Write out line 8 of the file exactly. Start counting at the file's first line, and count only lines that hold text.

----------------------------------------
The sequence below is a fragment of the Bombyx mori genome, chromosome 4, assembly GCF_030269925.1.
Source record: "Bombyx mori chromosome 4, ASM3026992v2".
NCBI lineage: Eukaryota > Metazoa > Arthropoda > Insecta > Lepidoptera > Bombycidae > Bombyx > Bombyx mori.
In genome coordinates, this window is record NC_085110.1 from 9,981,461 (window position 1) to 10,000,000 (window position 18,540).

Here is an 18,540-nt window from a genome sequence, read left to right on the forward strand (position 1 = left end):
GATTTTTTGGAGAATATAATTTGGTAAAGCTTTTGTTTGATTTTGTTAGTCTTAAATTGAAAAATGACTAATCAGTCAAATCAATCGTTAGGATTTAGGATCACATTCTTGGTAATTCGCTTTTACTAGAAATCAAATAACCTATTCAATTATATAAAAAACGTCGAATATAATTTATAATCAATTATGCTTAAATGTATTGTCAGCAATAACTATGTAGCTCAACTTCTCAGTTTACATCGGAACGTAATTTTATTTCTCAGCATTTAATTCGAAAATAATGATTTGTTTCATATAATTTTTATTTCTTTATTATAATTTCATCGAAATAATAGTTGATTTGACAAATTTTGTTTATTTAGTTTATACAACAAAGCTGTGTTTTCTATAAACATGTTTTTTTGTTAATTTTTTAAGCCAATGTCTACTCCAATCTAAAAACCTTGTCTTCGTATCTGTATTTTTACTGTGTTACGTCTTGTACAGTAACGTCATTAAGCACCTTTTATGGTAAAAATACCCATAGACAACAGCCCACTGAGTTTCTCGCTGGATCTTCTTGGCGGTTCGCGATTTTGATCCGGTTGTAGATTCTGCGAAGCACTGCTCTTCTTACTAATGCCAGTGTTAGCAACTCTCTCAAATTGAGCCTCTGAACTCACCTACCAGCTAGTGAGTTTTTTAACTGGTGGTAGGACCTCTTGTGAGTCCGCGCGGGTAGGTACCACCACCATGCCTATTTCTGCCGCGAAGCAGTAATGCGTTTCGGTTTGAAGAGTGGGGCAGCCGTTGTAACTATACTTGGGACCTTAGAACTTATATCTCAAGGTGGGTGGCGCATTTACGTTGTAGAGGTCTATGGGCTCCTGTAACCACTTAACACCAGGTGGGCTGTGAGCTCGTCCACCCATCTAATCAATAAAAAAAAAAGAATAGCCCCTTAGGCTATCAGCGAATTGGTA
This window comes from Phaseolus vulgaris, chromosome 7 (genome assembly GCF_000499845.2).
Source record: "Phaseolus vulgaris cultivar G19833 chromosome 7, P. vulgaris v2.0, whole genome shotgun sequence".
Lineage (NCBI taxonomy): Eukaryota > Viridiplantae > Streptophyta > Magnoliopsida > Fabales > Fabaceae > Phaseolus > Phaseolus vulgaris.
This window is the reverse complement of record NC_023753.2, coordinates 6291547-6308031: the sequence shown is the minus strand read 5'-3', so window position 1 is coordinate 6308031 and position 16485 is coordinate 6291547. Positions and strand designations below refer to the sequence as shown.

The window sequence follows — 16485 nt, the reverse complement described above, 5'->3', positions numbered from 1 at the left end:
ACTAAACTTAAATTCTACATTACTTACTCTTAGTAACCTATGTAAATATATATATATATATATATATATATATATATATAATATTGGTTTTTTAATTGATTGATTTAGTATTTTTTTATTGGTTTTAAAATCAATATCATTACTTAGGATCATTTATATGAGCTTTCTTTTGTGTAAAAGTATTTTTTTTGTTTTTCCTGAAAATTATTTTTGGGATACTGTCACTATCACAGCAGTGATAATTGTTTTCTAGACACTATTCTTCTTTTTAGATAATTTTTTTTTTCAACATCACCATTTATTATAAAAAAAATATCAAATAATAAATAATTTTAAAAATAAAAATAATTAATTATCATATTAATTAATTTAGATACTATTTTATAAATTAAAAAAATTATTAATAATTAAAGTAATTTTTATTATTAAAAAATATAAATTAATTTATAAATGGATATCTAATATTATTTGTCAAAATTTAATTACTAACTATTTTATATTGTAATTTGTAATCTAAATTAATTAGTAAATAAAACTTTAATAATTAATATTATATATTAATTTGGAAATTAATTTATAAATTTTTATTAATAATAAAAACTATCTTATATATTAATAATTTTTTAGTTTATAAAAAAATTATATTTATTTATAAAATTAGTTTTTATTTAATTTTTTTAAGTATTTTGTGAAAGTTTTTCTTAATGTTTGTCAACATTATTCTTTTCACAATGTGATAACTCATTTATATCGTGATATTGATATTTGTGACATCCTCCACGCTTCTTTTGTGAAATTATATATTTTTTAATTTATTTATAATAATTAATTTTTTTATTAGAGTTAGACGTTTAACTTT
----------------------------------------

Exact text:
Source record: "Phaseolus vulgaris cultivar G19833 chromosome 7, P. vulgaris v2.0, whole genome shotgun sequence".